What happens if you go off ADHD medication?
When Dana Rayburn learned she had ADHD in her 40s, her doctor prescribed Adderall. He took the medication well for a few years, but then insurance stopped covering it. Instead of trying to pay $200 a month for the drug, he decided to try to quit.
In other adults with ADHD, side effects such as loss of appetite or insomnia prompt them to stop taking medication. Some say drugs make them less fun and more spontaneous. Others dislike the stigma that often comes with medication or simply enjoy the idea of treating their condition more naturally without drugs.
Whatever your motivation, before trying to stop taking the drug, it’s wise to talk to your doctor first and find out what to expect.
Anytime you want to change your medication regimen, it’s best to see your doctor. If your provider agrees to stop, you should discuss whether it’s safe to go cold turkey or if you should cut back.
The answer depends on the medications you’re taking, says L. Eugene Arnold, MD, a resident expert at CHADD (Children and Adults with Attention-Deficit/Hyperactivity Disorder). You don’t need to taper off stimulant medications like Adderall and Ritalin, he explains, and you shouldn’t experience withdrawal effects.
Non-stimulant drugs, on the other hand, usually require tapering. “Atomoxetine (Strattera) has a long half-life, so it thins you out a bit,” says Arnold. But if you’ve been taking an alpha2 antagonist like clonidine or guanfacine—many people with ADHD take a stimulant in the morning and another drug in the evening—you’ll need to go slowly to avoid a potentially dangerous spike. your blood pressure – he warns.
Whether you feel physically different depends on your drug, dose, and body chemistry, Arnold says. He says that some patients who stop taking stimulants report feeling a little more tired during the day. This means they sleep more soundly at night. Some people suddenly feel terribly hungry.
Energy and focus shifts usually level out after a day or two. But it may take a few weeks for your appetite to return to normal. Of course, “If you have had an excessive appetite before [starting ADHD drugs that were suppressing it]it will be final,” says Arnold.
Unless you’re misdiagnosed, you’re on ADHD medication for a reason. Will he be able to stay on task and complete projects without the help of these drugs?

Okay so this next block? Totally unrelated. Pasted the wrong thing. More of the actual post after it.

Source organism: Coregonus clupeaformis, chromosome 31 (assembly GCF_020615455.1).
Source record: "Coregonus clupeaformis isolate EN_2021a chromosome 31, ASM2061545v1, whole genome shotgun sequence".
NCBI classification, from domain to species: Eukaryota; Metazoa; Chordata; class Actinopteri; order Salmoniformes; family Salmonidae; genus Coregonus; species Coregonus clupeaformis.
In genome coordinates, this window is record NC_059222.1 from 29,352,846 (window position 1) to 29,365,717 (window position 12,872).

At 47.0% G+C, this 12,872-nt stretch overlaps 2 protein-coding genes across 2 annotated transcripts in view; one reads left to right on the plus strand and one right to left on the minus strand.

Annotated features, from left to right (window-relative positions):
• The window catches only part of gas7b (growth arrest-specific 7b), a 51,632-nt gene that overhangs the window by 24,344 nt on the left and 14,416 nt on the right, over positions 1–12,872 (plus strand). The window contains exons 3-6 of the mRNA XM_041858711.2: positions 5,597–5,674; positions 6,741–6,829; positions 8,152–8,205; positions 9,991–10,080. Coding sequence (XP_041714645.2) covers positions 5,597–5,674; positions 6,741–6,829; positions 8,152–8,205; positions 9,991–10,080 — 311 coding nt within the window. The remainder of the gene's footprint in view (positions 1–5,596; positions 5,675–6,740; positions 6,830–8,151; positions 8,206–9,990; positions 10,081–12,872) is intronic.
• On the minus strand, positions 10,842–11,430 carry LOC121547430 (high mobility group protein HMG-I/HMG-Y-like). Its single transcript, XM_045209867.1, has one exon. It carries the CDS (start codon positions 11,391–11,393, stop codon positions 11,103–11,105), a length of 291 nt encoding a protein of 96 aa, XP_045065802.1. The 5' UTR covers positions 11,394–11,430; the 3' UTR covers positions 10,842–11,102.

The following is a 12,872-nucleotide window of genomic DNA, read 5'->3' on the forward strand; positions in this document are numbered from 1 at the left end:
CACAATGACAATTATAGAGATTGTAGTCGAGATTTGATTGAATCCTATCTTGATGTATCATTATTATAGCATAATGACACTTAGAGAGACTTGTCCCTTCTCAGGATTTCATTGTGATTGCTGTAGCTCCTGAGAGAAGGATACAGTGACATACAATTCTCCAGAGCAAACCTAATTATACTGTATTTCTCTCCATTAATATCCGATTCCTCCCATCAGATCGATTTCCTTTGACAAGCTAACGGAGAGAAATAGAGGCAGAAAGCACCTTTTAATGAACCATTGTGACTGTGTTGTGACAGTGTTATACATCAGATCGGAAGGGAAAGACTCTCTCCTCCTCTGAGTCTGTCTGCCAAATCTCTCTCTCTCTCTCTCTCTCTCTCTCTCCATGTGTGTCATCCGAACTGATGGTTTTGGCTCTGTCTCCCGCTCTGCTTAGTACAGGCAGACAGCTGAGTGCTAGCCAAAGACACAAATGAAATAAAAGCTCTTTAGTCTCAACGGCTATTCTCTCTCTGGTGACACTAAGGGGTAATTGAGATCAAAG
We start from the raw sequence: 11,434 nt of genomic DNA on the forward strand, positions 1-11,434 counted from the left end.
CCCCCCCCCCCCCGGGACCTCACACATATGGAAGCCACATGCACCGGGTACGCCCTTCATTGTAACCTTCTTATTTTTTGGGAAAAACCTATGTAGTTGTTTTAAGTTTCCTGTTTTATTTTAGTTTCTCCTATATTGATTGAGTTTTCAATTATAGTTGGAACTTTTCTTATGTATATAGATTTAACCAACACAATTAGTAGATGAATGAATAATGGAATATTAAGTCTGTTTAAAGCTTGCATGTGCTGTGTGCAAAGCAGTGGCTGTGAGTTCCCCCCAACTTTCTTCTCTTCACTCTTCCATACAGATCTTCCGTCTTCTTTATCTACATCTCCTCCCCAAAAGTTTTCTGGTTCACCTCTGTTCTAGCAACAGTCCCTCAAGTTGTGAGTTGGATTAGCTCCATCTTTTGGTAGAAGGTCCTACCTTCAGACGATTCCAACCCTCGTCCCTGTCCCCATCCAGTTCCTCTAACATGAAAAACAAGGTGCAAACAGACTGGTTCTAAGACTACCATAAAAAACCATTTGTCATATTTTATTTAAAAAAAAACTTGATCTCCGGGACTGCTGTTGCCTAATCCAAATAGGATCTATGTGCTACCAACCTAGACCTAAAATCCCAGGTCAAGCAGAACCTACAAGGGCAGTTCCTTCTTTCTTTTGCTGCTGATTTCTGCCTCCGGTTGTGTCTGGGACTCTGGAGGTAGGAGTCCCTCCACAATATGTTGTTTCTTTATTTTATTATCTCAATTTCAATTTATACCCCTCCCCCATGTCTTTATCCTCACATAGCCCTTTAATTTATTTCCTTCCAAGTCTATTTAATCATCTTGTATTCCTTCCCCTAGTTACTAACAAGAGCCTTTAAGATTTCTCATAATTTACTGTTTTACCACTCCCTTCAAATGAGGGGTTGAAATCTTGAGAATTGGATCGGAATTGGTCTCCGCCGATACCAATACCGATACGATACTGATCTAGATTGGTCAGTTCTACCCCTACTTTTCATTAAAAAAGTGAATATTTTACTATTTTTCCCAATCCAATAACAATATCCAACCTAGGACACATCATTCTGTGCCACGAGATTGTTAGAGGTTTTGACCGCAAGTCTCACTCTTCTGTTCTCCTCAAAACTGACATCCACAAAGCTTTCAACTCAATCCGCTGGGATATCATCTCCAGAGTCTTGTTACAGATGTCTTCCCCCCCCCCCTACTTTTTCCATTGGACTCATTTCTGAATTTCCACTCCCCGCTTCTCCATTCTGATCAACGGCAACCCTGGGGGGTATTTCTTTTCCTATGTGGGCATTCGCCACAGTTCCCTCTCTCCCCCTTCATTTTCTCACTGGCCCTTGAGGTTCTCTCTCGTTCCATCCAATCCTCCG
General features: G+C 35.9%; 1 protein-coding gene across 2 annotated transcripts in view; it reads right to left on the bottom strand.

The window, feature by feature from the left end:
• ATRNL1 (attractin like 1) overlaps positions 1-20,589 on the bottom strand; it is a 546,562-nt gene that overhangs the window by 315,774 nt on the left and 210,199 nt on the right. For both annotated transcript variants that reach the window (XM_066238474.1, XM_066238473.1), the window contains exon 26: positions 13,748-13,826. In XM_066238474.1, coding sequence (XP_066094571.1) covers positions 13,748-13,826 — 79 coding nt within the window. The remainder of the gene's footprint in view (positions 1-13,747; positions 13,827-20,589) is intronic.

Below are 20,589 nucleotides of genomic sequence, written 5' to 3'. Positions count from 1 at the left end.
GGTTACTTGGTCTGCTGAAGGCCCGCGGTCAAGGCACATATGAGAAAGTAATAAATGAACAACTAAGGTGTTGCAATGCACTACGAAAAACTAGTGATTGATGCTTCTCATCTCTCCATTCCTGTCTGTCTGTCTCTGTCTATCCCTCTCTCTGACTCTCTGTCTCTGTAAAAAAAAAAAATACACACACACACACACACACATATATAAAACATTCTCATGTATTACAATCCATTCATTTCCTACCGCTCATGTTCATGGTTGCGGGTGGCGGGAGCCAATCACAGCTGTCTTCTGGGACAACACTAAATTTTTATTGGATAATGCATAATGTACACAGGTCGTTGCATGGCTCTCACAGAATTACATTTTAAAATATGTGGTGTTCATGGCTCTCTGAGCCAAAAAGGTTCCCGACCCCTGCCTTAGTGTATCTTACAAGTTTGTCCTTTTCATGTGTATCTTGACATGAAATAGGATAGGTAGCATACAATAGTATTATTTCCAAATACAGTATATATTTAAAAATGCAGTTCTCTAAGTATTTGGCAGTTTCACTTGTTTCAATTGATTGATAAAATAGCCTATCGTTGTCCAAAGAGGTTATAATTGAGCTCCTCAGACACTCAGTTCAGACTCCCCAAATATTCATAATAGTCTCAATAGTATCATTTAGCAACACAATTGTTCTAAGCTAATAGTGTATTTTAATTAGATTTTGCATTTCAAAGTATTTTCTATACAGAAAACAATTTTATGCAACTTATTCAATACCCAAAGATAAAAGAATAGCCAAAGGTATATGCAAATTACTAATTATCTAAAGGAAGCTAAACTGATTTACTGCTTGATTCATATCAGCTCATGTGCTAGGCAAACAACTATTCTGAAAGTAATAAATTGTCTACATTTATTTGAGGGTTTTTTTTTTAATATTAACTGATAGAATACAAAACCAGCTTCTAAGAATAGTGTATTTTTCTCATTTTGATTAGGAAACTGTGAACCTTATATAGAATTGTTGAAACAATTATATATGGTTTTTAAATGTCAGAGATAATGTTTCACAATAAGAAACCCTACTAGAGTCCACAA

Fortunately for Rayburn, non-pharmacological approaches—including organizational strategies, fish oil supplements (which some studies suggest may help with ADHD) and staying hydrated—have worked. He has not needed ADHD medication for 16 years. But Rayburn, who teaches other adults with ADHD, is hardly anti-medication. In fact, he says, most adults with ADHD do best with medication, at least at some point in their lives.
Rayburn advises anyone considering coming off medication to first think about why they took the medication in the first place and what may have changed since then. Have you adopted special organizational strategies, significantly altered your lifestyle habits (such as exercise and diet), or made other changes likely to help the task?
“When you go off medication, you have to be very aware, you have to notice when your brain isn’t working, and you have to be able to adapt,” says Rayburn. He says that some people can catch themselves losing focus, but do well to recommit to strategies that have helped them stay in the past. Others find they need extra help now from a coach or a therapist who specializes in cognitive behavioral therapy for ADHD, Arnold says. Some people find that taking a fish oil supplement helps. “It’s a subtle effect, but it kind of takes the edge off,” he says.
Of course, some adults with ADHD who stop taking medication find that they need to go back to function well—and that’s okay, too. “It’s a good idea to bring in another observer—a spouse, roommate, or coach—who can provide objective feedback on what’s going on,” says Arnold. And if you do return to medication, don’t think you’re giving up the non-drug therapies you’ve been using.
“Medication for ADHD is not a cure; it’s a tool, says Arnold. “It makes things possible, but not necessarily easy. You still have to work on it.”